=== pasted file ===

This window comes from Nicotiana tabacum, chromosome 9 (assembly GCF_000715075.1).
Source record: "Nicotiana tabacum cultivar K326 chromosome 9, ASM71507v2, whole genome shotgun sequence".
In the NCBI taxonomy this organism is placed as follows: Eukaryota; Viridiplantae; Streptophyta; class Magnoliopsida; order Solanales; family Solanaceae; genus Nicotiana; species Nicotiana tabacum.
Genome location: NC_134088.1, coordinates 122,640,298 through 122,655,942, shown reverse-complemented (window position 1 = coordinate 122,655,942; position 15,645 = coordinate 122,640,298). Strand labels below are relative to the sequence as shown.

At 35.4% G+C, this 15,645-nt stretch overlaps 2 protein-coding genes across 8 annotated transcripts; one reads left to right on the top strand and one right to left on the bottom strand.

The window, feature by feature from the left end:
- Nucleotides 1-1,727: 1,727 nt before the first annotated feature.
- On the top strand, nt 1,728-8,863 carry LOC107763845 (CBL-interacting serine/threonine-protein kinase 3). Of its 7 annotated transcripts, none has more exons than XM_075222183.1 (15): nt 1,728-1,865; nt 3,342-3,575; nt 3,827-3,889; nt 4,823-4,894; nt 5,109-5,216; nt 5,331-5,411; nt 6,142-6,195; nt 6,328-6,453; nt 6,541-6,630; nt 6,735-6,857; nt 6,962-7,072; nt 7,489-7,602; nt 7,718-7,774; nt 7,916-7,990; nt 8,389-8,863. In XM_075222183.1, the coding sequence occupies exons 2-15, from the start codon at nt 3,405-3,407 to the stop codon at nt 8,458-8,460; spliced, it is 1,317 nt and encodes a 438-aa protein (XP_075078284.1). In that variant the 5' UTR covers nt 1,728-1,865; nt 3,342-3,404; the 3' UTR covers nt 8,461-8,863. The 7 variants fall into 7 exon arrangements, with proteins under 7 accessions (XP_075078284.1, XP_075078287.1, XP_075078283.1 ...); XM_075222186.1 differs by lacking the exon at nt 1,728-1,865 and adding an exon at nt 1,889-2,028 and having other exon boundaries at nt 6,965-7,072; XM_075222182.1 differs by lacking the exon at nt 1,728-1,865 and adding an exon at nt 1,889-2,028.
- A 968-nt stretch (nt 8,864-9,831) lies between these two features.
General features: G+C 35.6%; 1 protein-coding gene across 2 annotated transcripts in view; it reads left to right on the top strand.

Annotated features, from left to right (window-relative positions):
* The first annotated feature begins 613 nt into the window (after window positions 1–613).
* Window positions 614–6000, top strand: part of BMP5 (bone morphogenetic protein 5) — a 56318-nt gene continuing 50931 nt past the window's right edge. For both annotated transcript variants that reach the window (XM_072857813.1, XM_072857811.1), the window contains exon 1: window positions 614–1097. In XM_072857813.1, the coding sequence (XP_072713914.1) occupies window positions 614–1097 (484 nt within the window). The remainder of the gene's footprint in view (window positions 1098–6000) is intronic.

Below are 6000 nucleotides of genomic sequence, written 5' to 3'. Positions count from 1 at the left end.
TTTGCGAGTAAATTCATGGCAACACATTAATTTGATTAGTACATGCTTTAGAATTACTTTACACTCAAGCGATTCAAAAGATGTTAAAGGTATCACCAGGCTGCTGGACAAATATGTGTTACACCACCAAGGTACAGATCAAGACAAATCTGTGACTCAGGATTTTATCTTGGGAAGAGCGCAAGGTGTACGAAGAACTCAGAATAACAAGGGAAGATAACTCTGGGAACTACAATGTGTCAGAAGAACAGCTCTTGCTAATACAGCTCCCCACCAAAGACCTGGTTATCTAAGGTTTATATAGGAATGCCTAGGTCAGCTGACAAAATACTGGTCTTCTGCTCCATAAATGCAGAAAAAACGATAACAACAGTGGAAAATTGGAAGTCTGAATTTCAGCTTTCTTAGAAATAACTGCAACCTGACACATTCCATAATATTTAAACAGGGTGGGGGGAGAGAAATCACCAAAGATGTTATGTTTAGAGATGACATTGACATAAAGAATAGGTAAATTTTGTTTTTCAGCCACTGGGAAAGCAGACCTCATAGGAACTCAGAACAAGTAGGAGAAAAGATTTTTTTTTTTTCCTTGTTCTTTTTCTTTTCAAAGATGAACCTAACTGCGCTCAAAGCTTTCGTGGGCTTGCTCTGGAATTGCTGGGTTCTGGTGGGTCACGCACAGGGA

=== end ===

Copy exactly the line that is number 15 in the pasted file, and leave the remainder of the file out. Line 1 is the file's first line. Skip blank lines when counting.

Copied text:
TTTGCGAGTAAATTCATGGCAACACATTAATTTGATTAGTACATGCTTTAGAATTACTTTACACTCAAGCGATTCAAAAGATGTTAAAGGTATCACCAGGCTGCTGGACAAATATGTGTTACACCACCAAGGTACAGATCAAGACAAATCTGTGACTCAGGATTTTATCTTGGGAAGAGCGCAAGGTGTACGAAGAACTCAGAATAACAAGGGAAGATAACTCTGGGAACTACAATGTGTCAGAAGAACAGCTCTTGCTAATACAGCTCCCCACCAAAGACCTGGTTATCTAAGGTTTATATAGGAATGCCTAGGTCAGCTGACAAAATACTGGTCTTCTGCTCCATAAATGCAGAAAAAACGATAACAACAGTGGAAAATTGGAAGTCTGAATTTCAGCTTTCTTAGAAATAACTGCAACCTGACACATTCCATAATATTTAAACAGGGTGGGGGGAGAGAAATCACCAAAGATGTTATGTTTAGAGATGACATTGACATAAAGAATAGGTAAATTTTGTTTTTCAGCCACTGGGAAAGCAGACCTCATAGGAACTCAGAACAAGTAGGAGAAAAGATTTTTTTTTTTTCCTTGTTCTTTTTCTTTTCAAAGATGAACCTAACTGCGCTCAAAGCTTTCGTGGGCTTGCTCTGGAATTGCTGGGTTCTGGTGGGTCACGCACAGGGA